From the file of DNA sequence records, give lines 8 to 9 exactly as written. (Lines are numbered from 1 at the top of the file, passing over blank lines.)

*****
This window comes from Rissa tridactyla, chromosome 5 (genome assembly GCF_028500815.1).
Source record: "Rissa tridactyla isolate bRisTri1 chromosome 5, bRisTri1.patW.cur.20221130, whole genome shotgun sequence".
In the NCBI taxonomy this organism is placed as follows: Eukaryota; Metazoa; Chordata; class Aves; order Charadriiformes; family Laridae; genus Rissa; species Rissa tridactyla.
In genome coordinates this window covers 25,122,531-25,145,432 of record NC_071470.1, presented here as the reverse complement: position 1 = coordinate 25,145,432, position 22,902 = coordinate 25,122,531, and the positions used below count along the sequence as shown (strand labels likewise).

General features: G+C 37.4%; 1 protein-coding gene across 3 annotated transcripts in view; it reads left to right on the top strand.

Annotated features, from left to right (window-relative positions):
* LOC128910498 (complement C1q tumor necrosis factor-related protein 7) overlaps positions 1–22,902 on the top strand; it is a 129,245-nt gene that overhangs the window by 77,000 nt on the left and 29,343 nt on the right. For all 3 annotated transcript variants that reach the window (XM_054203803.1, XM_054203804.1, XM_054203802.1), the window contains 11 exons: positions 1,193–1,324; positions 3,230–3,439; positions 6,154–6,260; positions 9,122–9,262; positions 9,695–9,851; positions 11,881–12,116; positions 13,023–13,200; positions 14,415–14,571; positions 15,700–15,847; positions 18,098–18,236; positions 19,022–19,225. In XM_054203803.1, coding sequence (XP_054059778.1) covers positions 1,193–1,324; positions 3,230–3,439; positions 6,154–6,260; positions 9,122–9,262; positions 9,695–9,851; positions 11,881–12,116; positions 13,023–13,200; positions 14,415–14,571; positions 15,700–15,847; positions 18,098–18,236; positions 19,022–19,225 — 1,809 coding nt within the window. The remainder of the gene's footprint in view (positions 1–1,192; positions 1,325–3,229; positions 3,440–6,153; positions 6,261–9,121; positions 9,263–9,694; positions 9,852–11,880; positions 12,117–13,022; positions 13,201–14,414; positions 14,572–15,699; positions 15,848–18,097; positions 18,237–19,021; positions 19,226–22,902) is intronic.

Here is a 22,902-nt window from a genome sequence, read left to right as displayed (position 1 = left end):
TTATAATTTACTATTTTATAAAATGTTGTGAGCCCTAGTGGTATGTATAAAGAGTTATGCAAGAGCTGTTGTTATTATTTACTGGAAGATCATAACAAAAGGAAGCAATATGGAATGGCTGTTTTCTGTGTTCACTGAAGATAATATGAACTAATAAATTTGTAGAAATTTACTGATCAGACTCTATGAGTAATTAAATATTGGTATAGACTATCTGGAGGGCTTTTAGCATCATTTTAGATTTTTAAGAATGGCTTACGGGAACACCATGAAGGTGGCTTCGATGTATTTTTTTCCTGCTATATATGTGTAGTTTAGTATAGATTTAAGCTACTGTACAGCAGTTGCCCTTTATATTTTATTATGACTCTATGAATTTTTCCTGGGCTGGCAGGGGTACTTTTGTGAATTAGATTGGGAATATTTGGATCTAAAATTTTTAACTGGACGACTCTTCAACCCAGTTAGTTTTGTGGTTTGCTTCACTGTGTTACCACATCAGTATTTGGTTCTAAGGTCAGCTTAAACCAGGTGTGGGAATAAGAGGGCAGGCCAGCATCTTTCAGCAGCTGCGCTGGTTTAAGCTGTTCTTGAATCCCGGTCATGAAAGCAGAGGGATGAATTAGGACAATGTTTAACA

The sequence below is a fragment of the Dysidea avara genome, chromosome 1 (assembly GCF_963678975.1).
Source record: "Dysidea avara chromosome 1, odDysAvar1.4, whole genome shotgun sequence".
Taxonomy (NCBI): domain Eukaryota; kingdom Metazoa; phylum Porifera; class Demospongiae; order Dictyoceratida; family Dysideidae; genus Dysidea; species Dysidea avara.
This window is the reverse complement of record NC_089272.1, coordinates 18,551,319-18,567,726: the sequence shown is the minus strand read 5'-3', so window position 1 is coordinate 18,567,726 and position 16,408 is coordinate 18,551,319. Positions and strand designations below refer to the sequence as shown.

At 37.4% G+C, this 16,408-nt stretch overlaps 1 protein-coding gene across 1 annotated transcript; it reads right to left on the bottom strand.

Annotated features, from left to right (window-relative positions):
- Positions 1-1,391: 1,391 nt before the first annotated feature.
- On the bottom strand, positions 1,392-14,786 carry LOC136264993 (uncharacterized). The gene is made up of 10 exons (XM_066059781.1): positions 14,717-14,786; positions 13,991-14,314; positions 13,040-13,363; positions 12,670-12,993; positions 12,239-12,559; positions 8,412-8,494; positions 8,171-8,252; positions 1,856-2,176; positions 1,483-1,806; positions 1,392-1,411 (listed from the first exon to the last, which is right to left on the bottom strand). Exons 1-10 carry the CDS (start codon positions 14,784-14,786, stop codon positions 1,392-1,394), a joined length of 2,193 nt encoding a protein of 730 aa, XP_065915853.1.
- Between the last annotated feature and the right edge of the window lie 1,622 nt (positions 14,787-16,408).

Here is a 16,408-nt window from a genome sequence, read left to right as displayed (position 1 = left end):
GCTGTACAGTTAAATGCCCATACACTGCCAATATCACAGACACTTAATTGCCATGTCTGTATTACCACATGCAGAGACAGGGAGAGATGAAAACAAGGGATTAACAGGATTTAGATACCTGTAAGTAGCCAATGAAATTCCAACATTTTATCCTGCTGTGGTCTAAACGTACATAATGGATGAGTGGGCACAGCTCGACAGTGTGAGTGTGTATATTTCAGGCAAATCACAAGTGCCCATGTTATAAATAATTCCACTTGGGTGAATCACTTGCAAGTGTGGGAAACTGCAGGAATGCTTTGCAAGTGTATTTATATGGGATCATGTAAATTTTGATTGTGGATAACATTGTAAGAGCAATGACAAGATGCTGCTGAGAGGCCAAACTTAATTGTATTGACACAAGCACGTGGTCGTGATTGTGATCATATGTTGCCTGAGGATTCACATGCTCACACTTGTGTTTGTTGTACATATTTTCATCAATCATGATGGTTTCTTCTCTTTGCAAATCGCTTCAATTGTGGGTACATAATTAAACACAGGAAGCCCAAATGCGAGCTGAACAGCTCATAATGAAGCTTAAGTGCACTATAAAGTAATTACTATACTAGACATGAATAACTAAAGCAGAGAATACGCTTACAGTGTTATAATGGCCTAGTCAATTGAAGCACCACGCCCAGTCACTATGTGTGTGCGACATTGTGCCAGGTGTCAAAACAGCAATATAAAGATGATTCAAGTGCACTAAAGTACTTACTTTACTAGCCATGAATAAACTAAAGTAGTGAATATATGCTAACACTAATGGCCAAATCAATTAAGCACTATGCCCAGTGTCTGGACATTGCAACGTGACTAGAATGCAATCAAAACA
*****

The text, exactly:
Here is a 22,902-nt window from a genome sequence, read left to right as displayed (position 1 = left end):
TTATAATTTACTATTTTATAAAATGTTGTGAGCCCTAGTGGTATGTATAAAGAGTTATGCAAGAGCTGTTGTTATTATTTACTGGAAGATCATAACAAAAGGAAGCAATATGGAATGGCTGTTTTCTGTGTTCACTGAAGATAATATGAACTAATAAATTTGTAGAAATTTACTGATCAGACTCTATGAGTAATTAAATATTGGTATAGACTATCTGGAGGGCTTTTAGCATCATTTTAGATTTTTAAGAATGGCTTACGGGAACACCATGAAGGTGGCTTCGATGTATTTTTTTCCTGCTATATATGTGTAGTTTAGTATAGATTTAAGCTACTGTACAGCAGTTGCCCTTTATATTTTATTATGACTCTATGAATTTTTCCTGGGCTGGCAGGGGTACTTTTGTGAATTAGATTGGGAATATTTGGATCTAAAATTTTTAACTGGACGACTCTTCAACCCAGTTAGTTTTGTGGTTTGCTTCACTGTGTTACCACATCAGTATTTGGTTCTAAGGTCAGCTTAAACCAGGTGTGGGAATAAGAGGGCAGGCCAGCATCTTTCAGCAGCTGCGCTGGTTTAAGCTGTTCTTGAATCCCGGTCATGAAAGCAGAGGGATGAATTAGGACAATGTTTAACA